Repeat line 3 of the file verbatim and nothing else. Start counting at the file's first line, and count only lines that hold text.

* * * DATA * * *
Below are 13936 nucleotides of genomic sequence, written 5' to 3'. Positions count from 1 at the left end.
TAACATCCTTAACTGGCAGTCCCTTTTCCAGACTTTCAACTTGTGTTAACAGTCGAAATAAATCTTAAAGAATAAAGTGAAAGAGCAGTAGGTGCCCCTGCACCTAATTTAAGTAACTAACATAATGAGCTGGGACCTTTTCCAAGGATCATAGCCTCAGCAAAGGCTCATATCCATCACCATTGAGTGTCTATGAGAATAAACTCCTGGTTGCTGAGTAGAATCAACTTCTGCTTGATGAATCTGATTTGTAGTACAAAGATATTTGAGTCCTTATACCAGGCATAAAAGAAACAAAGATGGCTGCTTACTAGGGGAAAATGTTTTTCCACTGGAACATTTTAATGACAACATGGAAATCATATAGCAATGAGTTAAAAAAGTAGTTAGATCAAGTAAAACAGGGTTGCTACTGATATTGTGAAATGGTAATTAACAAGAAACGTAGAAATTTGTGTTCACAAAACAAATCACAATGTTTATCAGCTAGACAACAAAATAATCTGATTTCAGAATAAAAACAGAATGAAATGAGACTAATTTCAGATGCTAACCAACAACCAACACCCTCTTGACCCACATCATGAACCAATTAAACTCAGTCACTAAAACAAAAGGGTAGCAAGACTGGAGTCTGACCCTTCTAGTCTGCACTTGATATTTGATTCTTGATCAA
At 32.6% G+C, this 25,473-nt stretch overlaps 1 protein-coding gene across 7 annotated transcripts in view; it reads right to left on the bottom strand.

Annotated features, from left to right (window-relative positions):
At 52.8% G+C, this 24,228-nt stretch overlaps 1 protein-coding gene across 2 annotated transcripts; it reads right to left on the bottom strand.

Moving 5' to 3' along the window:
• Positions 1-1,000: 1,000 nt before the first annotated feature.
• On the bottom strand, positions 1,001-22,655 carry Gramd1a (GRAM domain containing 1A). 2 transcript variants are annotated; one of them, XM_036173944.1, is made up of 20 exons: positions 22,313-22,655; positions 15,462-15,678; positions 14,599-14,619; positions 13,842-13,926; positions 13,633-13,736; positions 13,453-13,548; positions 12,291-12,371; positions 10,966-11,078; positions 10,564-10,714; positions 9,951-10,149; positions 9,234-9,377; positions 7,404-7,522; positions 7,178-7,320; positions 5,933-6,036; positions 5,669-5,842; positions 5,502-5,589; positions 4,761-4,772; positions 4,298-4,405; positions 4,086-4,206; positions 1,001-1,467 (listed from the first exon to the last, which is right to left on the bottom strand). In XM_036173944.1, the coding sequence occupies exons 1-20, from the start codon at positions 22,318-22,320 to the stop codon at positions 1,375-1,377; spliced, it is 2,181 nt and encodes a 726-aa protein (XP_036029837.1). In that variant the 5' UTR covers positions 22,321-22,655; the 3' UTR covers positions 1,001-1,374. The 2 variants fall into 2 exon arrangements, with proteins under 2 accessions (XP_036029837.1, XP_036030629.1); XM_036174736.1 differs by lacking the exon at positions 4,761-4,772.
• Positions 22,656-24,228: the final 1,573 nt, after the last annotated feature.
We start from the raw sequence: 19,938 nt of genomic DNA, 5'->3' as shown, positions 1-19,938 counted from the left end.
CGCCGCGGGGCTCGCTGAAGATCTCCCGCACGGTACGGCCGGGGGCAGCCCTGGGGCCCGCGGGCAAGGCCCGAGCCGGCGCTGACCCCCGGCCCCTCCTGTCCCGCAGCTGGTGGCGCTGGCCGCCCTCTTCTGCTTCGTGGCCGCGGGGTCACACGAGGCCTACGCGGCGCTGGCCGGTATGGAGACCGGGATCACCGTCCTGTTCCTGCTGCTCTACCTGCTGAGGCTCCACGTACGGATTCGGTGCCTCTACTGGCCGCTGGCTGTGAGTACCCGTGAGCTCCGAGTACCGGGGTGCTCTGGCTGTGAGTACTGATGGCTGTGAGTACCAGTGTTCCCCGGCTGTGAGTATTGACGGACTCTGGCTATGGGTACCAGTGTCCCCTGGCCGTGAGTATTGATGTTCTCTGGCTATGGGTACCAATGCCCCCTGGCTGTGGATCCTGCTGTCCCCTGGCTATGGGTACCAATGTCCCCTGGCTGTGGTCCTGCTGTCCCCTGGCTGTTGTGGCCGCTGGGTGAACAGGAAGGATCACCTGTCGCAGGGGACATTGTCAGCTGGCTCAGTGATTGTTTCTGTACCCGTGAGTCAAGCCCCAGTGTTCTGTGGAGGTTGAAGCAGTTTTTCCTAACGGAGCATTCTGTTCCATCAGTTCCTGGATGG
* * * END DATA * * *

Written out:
At 32.6% G+C, this 25,473-nt stretch overlaps 1 protein-coding gene across 7 annotated transcripts in view; it reads right to left on the bottom strand.